A health care worker wearing personal protective equipment looks after a Covid-19 patient with an oxygen mask in a wheelchair outside the Bekasi public hospital.
Wisnu Agung Prasetyo | SOPA pictures | LightRakete | Getty Images
Indonesia reported the highest number of new coronavirus infections worldwide in the week that ended July 18, according to the World Health Organization.
While the numbers seem to have been falling in the past few days, a public health expert says deaths will continue to rise.
The fourth most populous country in the world overtook India as the new coronavirus epicenter in Asia, surpassing India for the highest daily new cases per million people in June, data compiled by Our World in Data showed.
The latest weekly epidemiological update from WHO WHO said Between July 12 and July 18, more than 3.4 million new cases were reported worldwide since many countries around the world continue to experience surges.
Indonesia topped the list with the most new infections over the period with 350,273 cases – a 44% increase from the previous week. Great Britain, Brazil, India and the USA followed.
To be clear, Indonesia still lags behind the US, India and 11 other countries in terms of total infections, according to Johns Hopkins University.
The US has reported more than 34.22 million cases to date, while India has had more than 31.25 million cases – although health experts believe the numbers there are grossly underestimated. By comparison, the Southeast Asian nation has reported 2.98 million infections so far, Hopkins data showed.
Indonesia reported a record 1,383 deaths on Wednesday Despite immediate measures to contain the spread of the disease.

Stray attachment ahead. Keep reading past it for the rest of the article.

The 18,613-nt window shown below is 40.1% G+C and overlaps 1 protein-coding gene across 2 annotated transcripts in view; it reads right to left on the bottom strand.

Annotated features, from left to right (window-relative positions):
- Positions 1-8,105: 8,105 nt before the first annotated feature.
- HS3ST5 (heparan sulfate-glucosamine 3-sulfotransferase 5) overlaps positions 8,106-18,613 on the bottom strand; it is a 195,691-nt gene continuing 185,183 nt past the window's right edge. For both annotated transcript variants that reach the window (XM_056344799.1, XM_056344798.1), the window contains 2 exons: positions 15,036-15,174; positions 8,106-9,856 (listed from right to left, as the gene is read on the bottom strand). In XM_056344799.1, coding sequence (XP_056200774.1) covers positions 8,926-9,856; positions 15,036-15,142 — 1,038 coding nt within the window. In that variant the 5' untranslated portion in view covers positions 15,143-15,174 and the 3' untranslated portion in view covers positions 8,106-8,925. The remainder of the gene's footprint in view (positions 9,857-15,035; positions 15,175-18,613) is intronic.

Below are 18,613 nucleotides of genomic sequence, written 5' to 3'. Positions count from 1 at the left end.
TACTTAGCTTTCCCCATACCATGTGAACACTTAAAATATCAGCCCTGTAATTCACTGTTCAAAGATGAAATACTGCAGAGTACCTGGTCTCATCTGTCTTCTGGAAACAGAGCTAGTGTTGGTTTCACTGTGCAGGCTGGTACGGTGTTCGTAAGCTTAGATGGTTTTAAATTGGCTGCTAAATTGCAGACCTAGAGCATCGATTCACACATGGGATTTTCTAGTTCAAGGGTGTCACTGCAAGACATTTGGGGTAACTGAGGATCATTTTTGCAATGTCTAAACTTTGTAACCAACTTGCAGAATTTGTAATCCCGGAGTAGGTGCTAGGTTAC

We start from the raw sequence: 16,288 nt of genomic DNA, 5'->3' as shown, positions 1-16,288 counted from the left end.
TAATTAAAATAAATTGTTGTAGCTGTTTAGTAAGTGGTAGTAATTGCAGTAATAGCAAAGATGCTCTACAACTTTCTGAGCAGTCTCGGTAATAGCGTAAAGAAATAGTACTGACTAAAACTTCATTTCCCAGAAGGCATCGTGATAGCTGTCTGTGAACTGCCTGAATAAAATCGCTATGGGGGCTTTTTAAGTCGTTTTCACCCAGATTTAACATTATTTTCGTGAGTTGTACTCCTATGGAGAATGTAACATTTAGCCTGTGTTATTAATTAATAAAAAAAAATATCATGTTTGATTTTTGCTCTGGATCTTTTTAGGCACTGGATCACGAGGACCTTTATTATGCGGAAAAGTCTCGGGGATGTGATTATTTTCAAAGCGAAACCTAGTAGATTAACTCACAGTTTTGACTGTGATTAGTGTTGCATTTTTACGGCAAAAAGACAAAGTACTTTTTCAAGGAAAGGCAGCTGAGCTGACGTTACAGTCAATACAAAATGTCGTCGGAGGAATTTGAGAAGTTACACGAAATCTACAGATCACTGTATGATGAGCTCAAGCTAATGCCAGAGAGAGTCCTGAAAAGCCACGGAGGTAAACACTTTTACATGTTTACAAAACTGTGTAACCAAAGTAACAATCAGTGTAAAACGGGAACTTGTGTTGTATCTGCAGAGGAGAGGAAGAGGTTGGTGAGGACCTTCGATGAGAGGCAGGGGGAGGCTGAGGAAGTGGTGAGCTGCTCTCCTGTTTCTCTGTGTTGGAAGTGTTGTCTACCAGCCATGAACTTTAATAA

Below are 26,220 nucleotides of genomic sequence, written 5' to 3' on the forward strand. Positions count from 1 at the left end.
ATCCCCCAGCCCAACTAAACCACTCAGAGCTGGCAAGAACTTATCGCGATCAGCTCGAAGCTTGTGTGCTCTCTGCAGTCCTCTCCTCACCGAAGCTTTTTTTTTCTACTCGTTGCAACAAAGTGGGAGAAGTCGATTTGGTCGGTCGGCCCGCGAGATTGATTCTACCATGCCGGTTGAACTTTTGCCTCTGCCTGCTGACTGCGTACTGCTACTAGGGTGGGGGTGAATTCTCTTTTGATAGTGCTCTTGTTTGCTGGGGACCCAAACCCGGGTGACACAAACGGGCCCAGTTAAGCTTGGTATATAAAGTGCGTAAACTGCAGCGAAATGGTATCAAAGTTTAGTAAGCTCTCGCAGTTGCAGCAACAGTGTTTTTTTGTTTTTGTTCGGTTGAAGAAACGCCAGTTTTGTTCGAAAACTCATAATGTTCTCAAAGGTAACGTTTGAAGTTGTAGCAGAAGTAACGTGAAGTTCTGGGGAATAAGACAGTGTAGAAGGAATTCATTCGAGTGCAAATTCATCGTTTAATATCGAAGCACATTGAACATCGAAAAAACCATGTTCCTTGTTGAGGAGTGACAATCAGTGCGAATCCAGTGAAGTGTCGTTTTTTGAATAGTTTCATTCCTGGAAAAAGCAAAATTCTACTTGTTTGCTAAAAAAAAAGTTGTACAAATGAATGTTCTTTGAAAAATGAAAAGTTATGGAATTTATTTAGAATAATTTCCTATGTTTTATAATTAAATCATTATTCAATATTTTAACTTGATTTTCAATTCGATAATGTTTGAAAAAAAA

According to Ben Cowling, a professor at the University of Hong Kong’s School of Public Health, that number could continue to rise in the coming days.
“The death toll is likely to increase for another 2-3 weeks due to the delay between case confirmation and mortality,” he told CNBC in an email.
Just this week, Indonesia’s President Joko Widodo has extended Covid restrictions, but daily infections have decreased. He said health measures could be eased starting July 26, if new cases continue to decline.
Indonesia reported a new high of 56,757 confirmed cases on July 15, according to Our World in Data, and infections have declined almost daily since then.
Cowling said it was reasonable to interpret the falling case numbers to show the effects of the tighter restrictions. However, Edhie Rahmat, executive director for Indonesia at a humanitarian organization, said the decline could be due to other factors.
One is that fewer tests are being done as Indonesians do not want to be tested, he told CNBC in an email.
“Officials may say the newly confirmed Covid-19 cases are declining … but that’s because the number of tests and follow-ups continues to decline even after harsh social restrictions were put in place in Java,” said Rahmat of Project HOPE or Health Opportunities for People all over.
“There is growing reluctance among people to be tested – even if they have a runny nose, fever or other Covid-19 symptoms,” he said, adding that they do not want to be asked to isolate themselves or accept the stigma of the test to ask positive.
According to Our World in Data, Indonesia tested a record 188,551 people on July 17. That number dropped to 138,046 the next day and to 127,590 the following day.
Cases and tests have only been in decline for a few days and may not necessarily represent a trend. But even if Covid infections continue to decline, Rahmat said, the total number of active cases remains very high.
He estimates that two thirds of Covid patients have to be treated in self-isolation at home because there are not enough hospital beds.
Around 30% of Covid tests in Indonesia are positive, as shown by data compiled by Our World in Data.
“The high rate of positivity suggests that the case numbers are likely a significant underestimation of the total number of infections,” Cowling said.
Rahmat said the second wave was “not over yet”.
“Newly diagnosed cases and deaths from COVID-19 are still high, showing that the worst is not over yet,” he said.
When asked what can be done, he said Indonesia needs to expand isolation centers and improve access to supplies such as oxygen and medicines.
He also said that local governments should continue to rely on people outside the medical sector to carry and distribute oxygen as health care workers are overwhelmed with caring for patients and giving vaccinations.
According to Our World in Data, on July 20, 15.49% of the Indonesian population received at least one dose of a vaccine while around 6% are fully vaccinated.